May is Asian American and Pacific Islander Heritage Month. As an anti-violence nonprofit organization, we believe that this month represents an important opportunity to raise awareness about an issue that deeply affects Asian American and Pacific Islander (AAPI) women throughout the United States: domestic and sexual violence.
In March, an Atlanta-area man went on a shooting rampage that targeted Asian women and Asian-owned businesses. While local police initially dismissed the idea that this was a hate crime, it was clearly an example of racialized sexism rooted in hate and harmful stereotypes. Today, we are looking deeper — at the broader impact of gender-based violence on AAPI women in the U.S.
According to the Asian Pacific Institute on Gender-Based Violence, physical and sexual violence is all-too-common for AAPI women. Specifically:
Between 21 and 55% of Asian women in the United States experience physical and/or sexual violence by an intimate partner during their lifetime. These numbers are based on samples taken from six Asian American ethnic groups:
22.4% of Vietnamese women experience partner abuse
21.8% of Filipino women experience partner abuse
19.5% of Indian women experience partner abuse
19.5% of Korean women experience partner abuse
9.7% of Japanese women experience partner abuse
9.7% of Chinese women experience partner abuse
In a national survey, 18% of AAPI women reported experiencing rape, physical violence, and/or stalking by an intimate partner in their lifetime.
These numbers are significantly lower than the rates of abuse reported by other ethnic groups in the United States. For example, in the same national survey, 45% of Black women reported experiencing this same type of abuse. This may be due in part to cultural norms that normalize this type of abuse, or barriers that may prevent AAPI women from reporting abuse or seeking help. A 2018 study on intimate partner violence among South Asian women found that there were a number of factors that affected the rate of violence against women in this community, including:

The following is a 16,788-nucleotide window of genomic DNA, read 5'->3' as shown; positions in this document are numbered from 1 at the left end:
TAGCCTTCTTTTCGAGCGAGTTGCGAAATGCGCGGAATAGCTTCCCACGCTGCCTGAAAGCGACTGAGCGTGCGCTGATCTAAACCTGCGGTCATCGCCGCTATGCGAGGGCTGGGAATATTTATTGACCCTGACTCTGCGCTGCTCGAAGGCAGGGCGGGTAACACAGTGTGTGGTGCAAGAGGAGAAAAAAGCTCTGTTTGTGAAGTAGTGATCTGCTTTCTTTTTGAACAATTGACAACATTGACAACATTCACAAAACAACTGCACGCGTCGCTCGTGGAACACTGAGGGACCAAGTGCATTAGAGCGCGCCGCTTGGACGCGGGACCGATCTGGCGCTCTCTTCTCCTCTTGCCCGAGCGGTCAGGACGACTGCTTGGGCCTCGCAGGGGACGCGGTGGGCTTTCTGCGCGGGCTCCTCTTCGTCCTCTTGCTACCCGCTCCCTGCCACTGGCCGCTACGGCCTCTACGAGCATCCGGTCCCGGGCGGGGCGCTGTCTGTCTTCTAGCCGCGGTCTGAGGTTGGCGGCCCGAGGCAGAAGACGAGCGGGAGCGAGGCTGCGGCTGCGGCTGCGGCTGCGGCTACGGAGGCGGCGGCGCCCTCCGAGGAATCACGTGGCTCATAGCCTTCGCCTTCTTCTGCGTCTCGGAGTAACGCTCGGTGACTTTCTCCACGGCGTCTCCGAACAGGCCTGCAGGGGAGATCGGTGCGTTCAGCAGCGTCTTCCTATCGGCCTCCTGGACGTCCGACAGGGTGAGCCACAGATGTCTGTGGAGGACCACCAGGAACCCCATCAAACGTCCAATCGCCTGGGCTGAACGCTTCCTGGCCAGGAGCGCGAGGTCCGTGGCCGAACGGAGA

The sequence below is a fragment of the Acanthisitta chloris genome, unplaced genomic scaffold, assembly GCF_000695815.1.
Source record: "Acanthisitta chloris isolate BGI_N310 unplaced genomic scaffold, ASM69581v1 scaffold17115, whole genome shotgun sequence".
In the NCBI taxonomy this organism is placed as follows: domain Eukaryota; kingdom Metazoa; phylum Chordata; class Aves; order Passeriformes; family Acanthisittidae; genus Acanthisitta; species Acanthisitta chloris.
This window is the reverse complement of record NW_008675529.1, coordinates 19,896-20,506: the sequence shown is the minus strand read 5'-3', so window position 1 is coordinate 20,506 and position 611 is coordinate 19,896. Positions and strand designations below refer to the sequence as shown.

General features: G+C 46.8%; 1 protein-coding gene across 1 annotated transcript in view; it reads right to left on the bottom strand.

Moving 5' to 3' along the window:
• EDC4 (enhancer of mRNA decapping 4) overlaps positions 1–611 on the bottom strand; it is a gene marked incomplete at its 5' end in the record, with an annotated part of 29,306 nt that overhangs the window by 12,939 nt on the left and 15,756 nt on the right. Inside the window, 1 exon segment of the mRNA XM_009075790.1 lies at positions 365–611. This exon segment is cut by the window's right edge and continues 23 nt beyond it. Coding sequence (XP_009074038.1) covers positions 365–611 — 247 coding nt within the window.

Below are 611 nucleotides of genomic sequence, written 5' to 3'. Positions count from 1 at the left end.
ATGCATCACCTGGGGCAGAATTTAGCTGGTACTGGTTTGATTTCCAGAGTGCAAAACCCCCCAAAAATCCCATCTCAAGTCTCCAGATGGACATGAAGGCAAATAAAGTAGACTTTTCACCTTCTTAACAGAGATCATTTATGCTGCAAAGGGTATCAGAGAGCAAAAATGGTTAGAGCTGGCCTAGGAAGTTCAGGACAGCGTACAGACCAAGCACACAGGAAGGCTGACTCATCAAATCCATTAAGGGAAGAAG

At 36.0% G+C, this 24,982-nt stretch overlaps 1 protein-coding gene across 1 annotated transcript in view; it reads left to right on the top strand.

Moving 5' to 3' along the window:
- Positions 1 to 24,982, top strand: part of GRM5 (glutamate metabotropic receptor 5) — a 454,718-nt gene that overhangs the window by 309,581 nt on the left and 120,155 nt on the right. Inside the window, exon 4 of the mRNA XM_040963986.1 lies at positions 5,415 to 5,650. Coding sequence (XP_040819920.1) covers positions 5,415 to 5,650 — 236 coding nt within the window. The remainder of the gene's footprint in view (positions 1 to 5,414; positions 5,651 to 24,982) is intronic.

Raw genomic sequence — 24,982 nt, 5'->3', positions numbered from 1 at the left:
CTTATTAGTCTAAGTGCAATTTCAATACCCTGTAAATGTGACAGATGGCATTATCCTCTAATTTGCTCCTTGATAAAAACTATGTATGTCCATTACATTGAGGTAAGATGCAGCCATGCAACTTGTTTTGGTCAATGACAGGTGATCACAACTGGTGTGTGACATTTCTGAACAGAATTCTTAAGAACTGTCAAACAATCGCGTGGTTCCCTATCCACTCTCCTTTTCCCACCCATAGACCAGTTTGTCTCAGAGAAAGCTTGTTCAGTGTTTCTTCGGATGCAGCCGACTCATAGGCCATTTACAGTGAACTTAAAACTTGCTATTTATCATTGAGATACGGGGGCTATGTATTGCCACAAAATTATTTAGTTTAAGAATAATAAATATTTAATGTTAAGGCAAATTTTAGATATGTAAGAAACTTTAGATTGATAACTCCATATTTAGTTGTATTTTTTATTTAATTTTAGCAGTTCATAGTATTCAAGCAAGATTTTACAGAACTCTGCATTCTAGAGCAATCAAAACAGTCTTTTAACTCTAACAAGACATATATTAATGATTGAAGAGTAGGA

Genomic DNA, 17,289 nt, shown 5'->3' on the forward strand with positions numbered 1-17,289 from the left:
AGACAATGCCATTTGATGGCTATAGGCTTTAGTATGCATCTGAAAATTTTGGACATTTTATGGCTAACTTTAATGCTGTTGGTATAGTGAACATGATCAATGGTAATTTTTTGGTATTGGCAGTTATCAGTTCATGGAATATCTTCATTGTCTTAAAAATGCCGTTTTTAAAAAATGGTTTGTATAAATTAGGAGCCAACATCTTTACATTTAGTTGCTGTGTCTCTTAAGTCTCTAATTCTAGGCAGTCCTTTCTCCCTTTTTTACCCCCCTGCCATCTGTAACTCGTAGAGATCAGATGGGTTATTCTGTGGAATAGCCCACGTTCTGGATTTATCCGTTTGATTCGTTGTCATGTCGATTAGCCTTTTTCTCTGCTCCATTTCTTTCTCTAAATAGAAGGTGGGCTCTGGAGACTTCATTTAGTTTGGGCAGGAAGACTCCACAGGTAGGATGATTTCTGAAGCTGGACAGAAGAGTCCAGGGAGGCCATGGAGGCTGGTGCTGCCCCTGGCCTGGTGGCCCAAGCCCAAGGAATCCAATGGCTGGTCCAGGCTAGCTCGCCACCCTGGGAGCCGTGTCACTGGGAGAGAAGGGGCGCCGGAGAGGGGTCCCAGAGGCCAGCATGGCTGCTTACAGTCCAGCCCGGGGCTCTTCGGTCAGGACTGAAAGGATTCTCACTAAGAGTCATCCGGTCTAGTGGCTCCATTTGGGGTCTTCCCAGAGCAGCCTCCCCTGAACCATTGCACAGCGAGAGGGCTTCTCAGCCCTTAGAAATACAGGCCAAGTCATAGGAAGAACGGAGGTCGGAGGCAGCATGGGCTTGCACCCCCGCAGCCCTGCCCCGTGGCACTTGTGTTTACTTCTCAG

Cultural normalization of abuse
Gender role expectations
Need to protect family honor
Arranged marriage system
Patriarchal cultural system and financial dependence
Threats to immigration status
Women’s fear of losing children and being on their own
While some of these factors may be specific to Asian American women, others are common in communities across the United States — such as gender role expectations and the normalization of abuse.
At Blackburn Center, we know that gender-based violence, like domestic abuse and sexual assault, can happen to anyone — and in any community. We provide services for all victims and survivors, and work hard to help prevent this type of violence from happening in the first place. If you need help, we are here for you 24 hours a day: 1-888-832-2272. Calls to our hotline are always free of charge and can be anonymous.